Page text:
A Client Asks, "What's the Worst Case Scenario?"


A miserable start to the New Year, with US stocks down 7.9% in January, European markets down 7.4-11.4%, and Japan down 10.9%.  The biggest declines are in Shanghai down 17.7% YTD and down 43.7% from an all-time high.  Clients are obviously concerned and want to know if we should expect a repeat of the 2008-9 bear market.

Let's start that conversation by looking at the last ten years of S&P 500 activity:

Significant dates include:

  • October 2007 - S&P 500 makes all time high on back of "robust" housing market
  • March 2008 - Bear Stearns fails - stocks sell off but recover mid-summer
  • September 2008 - Lehman Brothers fails - stocks sell off violently, declining peak to trough by 57.7%
  • April 2010 - Greece hits the wall, threatens to exit the Euro
  • July 2011 - Greece hits the wall a second time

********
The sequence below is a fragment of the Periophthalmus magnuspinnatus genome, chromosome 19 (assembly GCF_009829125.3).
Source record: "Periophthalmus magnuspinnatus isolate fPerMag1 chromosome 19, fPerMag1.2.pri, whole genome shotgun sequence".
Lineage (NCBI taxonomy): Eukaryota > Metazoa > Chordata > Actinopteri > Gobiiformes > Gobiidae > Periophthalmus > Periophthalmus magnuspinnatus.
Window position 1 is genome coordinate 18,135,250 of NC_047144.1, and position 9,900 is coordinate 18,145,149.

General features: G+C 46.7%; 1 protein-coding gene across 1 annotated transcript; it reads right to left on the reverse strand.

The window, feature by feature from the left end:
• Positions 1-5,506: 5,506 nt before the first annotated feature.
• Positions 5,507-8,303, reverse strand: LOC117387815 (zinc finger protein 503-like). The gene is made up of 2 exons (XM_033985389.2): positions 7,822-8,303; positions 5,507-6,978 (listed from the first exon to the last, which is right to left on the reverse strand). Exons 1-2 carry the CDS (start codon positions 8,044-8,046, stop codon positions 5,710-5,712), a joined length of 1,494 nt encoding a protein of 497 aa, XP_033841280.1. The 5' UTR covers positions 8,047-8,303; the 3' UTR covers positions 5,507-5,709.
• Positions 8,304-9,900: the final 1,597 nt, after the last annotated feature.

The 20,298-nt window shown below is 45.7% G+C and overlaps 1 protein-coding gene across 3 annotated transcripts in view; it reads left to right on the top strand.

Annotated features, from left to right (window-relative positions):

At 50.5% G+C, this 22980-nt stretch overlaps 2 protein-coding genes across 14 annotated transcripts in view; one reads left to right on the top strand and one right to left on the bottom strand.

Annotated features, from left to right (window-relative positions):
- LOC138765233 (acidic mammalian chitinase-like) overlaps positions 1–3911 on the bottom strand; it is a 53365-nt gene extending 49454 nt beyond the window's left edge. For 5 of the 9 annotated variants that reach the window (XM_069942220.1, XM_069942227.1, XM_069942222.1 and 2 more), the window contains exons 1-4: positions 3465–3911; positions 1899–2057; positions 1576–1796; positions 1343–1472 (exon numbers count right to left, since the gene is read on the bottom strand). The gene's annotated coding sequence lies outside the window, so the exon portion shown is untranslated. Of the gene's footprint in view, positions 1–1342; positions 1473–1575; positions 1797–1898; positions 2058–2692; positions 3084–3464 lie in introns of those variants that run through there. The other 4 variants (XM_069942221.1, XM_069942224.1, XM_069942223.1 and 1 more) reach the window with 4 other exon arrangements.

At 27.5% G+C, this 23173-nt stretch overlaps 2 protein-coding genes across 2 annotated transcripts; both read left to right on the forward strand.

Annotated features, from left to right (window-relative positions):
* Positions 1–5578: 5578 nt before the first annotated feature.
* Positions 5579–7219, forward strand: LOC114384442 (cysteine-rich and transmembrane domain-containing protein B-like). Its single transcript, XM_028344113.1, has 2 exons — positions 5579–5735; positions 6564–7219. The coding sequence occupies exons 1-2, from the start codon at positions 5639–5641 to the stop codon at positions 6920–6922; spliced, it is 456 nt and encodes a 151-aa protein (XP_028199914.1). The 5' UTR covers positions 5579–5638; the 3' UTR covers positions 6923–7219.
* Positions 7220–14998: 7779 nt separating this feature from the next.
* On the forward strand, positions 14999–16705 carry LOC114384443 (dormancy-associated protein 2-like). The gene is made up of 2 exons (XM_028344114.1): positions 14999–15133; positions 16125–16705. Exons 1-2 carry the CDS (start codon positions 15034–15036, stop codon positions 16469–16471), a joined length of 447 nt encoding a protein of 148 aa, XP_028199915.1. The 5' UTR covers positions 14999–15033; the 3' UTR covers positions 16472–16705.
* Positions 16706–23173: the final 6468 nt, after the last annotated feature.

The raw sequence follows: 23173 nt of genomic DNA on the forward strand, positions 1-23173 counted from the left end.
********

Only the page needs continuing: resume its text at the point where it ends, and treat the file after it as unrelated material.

• September 2012 - Spain, Italy and Portugal have trouble servicing debt
  • April 2013 - S&P 500 sets new all time record, goes on to rise 32% for the year
  • October 2014 - stocks fall 9.9% on fears of European slow down, Ebola, but set new records by November 2014
  • August 2015 - stocks correct 12.5% from May record level on fears of China slowdown
  • November 2015 - stocks rally to within 0.9% of a new high.
  • January 2016, -stocks correct 11% from the November high water mark as China, falling oil prices dominate the news.

As we have seen in the last 10 years (and last 50 years and last 100 years), there is ALWAYS something to rattle investors.  And yet on each occasion, stocks recover to new highs.  How is this possible?  The people who run companies like General Electric, McDonalds, Pfizer,  thousands more, don't sit around obsessing about the stock market,  They obsess about how to make better wind turbines, better hamburgers, better Viagra.  With each passing year, company executives figure out how to sell more products to more markets.  From their hard work come revenues, which generate earnings, which generates the increase in value in individual stocks and the overall stock market.

The Worst Case Scenario (also the most unlikely scenario)